Arguments Against Obesity As A Disease #5: Reduces Personal Responsibility

diet journalIn my miniseries on arguments that I often hear against calling obesity a chronic disease, I now turn to the objection that declaring obesity a disease would reduce or even abolish personal responsibility.

The argument being, that the term “disease” carries the connotation of being inevitable and will thus reduce motivation in patients to do anything about it.

This is complete nonsense!

When has calling something a disease ever taken away an individuals “responsibility” to do what they can to avoid or ameliorate it?

Take for example type 2 diabetes – a very avoidable and modifiable condition. Calling diabetes a disease does not mean that the individual can do nothing to prevent it or that, once it occurs, the patient can do nothing to change the course of the disease – of course they can and should and often do!

Or take people with a high risk of heart disease or lung disease or bone and joint disease or even cancer – in no instance do we expect less of patients to do their part in helping manage these conditions just because we call them “diseases”.

There is even a term for this – it is called “self-management” – a key principle of chronic disease management.

The course of almost every chronic disease can be changed by whether or not patients change their diet, follow their exercise program, monitor their symptoms, take their medications, come in for their visits – all a matter of “responsibility” if you so wish.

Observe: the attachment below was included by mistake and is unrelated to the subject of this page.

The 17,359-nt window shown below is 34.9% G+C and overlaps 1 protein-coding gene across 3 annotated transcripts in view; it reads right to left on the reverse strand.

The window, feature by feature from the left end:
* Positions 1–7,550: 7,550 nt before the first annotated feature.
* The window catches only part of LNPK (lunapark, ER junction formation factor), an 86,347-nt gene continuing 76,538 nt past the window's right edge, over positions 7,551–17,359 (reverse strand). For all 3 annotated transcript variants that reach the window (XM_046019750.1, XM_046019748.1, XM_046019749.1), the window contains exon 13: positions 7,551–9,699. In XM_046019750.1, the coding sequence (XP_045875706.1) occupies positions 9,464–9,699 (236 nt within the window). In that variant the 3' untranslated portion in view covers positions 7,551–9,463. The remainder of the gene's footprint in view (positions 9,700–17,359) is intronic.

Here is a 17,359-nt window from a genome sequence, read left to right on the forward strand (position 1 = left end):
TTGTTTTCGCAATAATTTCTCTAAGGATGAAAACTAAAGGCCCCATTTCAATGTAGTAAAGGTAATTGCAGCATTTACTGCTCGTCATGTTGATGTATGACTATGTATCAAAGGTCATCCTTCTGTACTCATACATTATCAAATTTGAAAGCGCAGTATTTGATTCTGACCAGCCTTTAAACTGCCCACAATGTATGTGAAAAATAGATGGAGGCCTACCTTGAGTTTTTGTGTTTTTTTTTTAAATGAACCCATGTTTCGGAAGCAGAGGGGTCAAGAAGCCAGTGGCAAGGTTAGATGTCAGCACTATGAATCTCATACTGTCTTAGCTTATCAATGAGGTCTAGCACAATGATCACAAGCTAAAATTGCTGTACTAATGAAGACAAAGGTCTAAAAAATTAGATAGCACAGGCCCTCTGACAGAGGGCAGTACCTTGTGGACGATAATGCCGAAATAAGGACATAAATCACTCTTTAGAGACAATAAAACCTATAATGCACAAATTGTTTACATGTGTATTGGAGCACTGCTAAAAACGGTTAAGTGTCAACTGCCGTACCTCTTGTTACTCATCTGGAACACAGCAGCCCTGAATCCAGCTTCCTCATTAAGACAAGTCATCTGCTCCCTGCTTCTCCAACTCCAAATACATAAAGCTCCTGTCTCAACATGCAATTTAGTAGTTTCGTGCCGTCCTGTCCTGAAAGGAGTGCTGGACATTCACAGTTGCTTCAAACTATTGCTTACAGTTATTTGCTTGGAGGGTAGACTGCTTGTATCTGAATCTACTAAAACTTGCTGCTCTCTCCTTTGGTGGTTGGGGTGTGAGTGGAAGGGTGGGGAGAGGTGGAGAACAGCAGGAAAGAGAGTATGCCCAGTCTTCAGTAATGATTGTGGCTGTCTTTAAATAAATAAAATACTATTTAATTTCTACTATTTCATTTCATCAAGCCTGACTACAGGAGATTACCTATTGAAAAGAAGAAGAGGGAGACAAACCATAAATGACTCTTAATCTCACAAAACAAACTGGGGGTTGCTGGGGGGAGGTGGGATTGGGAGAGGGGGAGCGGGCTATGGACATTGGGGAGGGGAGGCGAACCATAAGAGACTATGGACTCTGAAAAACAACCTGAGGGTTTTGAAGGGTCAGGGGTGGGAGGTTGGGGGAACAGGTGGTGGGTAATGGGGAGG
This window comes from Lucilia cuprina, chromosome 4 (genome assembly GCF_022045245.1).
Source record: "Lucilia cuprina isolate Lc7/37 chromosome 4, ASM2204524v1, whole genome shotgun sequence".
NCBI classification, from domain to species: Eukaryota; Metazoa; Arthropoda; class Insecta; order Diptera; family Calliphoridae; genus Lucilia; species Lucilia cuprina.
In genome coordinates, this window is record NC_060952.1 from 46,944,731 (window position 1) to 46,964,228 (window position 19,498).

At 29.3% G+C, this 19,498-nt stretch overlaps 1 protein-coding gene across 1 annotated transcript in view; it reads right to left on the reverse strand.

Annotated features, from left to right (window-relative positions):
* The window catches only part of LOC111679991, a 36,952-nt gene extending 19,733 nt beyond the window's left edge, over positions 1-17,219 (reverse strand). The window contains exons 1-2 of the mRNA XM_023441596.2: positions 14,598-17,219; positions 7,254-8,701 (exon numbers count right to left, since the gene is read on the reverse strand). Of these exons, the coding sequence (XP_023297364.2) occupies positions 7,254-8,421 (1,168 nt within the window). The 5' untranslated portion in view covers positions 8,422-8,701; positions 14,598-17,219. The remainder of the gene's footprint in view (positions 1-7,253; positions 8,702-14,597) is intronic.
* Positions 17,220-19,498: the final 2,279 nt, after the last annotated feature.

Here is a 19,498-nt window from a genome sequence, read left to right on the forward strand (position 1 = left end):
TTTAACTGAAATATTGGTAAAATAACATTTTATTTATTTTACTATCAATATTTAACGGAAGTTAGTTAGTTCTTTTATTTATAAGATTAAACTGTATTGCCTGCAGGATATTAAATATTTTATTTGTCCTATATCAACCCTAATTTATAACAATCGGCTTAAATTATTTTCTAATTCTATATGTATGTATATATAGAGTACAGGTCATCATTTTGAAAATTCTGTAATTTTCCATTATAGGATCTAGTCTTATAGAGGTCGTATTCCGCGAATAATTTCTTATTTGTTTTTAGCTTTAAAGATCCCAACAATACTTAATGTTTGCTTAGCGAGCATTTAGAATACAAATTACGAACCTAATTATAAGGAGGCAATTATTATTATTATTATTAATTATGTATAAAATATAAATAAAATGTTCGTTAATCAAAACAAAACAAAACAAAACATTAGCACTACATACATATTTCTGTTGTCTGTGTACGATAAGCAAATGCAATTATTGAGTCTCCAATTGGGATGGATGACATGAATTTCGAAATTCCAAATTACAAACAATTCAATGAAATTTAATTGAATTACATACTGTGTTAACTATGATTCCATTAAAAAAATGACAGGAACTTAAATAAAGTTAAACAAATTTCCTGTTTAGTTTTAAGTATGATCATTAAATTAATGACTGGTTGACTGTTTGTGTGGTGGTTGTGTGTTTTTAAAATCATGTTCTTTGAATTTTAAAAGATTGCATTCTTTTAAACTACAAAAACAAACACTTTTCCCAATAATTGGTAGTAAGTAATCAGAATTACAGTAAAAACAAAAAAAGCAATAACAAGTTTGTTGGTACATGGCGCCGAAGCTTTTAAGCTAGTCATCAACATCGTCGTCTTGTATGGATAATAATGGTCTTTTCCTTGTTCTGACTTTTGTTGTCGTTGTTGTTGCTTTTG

So just how exactly would calling obesity a disease take away from any of this?

Frankly, I cannot help but sense that people who use this argument most often, are erring on the side of “shame and blame” and probably still see obesity largely as a matter of personal “choice” rather than the complex multifactorial problem that it actually is.

Indeed, the opponents often appear “morally” opposed to the very notion of accepting obesity as a disease, as it now gives people the “excuse” to not do anything about it. Sorry, but this whole line of arguing reeks of nothing less than weight bias and discrimination.

As far as I can tell, calling something a disease often leads to exactly the opposite response – when obesity happens (and it can happen to anyone), it places a tremendous mental, physical and social burden on the people who get it – no matter what you call it.

People living with obesity have no greater or lesser “responsibility” of contributing to the self-management of their disease, than people living with hypertension, diabetes, depression, heart disease, or cancer – people living with any disease should be doing what they can – why would obesity be any different?

New Orleans, LA